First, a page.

“Teams have quite a bit of leeway in terms of imposing conditions on players as long as they’re set out in advance and the players agree to abide by them,” he said.
Some justices said the school had overreacted to Levy’s post. “She used swear words, you know, unattractive swear words, off campus,” Justice Stephen Breyer said.
“Did that cause a material and substantial disruption?” he asked. “I don’t see much evidence it did. And if swearing off campus did, I mean, my goodness, every school in the country would be doing nothing but punishing.”
Justice Brett Kavanaugh, himself a basketball coach, said the punishment imposed on Levy did not fit her offense.
“She’s competitive, she cares, she blew off steam like millions of other kids have when they’re disappointed about being cut from the high school team,” he said. “I mean, a year’s suspension from the team just seems excessive to me.”
Justice Sonia Sotomayor asked Blatt, a little incredulously, “You’re punishing her here because she went on the internet and cursed?”
Blatt responded that Levy had “berated her coaches, the sport and other teammates” in connection with “an extracurricular program where she consented to an extra degree of regulation because she’s a school ambassador.”
That point resonated with some justices, who said the fact that Levy’s punishment was tied to her voluntary participation in an extracurricular activity made it more acceptable.
“Is there a difference in how we should treat team members versus just students?” Justice Clarence Thomas asked Malcolm Stewart, a lawyer for the federal government arguing in support of the school district.
Stewart said the distinction was important. “The sanction that was actually imposed sent the message that this was unacceptable speech from a member of the team,” he said. “People who participate in projects or organizations that have as part of their raison d’etre cooperation, team spirit, mutual support, they may have to accept limitations on their speech.”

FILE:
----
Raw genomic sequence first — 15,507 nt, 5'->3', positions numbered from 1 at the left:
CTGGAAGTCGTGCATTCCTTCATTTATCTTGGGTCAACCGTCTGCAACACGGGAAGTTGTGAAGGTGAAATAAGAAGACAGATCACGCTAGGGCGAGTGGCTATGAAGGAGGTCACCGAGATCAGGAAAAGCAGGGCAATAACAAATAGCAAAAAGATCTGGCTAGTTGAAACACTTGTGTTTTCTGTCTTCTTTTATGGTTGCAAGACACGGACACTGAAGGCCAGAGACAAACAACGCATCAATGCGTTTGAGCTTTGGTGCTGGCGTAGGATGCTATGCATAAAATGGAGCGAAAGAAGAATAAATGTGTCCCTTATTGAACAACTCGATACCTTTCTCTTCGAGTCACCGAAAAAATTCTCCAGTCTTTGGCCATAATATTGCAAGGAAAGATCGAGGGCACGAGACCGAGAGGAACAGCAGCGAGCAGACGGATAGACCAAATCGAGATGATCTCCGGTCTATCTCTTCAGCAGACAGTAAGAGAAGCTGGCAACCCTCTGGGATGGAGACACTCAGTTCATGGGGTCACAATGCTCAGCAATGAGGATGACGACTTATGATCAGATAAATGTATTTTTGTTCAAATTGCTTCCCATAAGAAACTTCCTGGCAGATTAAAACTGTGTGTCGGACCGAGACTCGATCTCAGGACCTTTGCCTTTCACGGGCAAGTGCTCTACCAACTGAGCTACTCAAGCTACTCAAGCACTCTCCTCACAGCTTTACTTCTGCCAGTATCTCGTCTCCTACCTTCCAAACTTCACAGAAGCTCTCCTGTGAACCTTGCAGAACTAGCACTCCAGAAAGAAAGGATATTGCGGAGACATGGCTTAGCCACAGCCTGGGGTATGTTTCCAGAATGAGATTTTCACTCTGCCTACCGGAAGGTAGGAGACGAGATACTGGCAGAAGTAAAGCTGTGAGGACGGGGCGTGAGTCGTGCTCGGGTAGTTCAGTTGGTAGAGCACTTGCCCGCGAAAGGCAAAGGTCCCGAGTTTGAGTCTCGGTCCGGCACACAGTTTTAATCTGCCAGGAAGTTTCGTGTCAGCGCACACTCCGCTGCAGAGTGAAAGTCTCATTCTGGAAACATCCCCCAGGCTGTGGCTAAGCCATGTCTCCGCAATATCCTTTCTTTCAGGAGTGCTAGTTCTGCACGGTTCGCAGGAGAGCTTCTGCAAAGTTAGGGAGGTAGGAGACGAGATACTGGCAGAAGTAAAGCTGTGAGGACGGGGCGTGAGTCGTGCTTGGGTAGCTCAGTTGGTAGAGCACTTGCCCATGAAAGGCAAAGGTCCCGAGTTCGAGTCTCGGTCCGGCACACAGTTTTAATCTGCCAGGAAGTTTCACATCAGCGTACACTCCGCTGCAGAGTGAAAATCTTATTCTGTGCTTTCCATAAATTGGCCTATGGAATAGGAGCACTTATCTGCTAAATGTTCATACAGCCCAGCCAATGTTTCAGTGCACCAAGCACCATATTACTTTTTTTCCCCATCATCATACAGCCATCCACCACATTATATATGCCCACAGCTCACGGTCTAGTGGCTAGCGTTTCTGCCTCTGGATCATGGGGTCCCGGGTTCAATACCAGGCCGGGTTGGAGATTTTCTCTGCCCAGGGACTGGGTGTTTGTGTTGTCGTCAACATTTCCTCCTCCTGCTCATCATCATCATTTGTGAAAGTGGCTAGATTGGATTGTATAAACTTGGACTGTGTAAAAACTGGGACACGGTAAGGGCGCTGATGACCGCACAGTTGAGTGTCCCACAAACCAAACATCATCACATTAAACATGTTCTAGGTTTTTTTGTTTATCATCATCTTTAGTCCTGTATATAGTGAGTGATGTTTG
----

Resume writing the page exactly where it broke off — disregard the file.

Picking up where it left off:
Levy’s sweeping victory in the 3rd U.S. Circuit Court of Appeals, in Philadelphia, did not seem likely to stand. But the justices struggled to articulate a legal principle that would separate protected speech about politics and religion on the one hand from bullying and harassment on the other.
“There has to be a clear rule,” said Justice Samuel Alito.
Kavanaugh, seeming to express the views of several members of the court, said “we probably can’t write a treatise here and shouldn’t write a treatise here and can’t foresee all the things that could arise.”
Instead, he proposed a narrow ruling in the case, Mahanoy Area School District v. B.L., No. 20-255. What if, he asked, “we just simply said the First Amendment does not categorically prohibit public schools from disciplining students for speech that occurs off campus, period?”
He added that the justices could also tell lower courts that “it may matter that the situation here involves a team, not just the school more broadly.”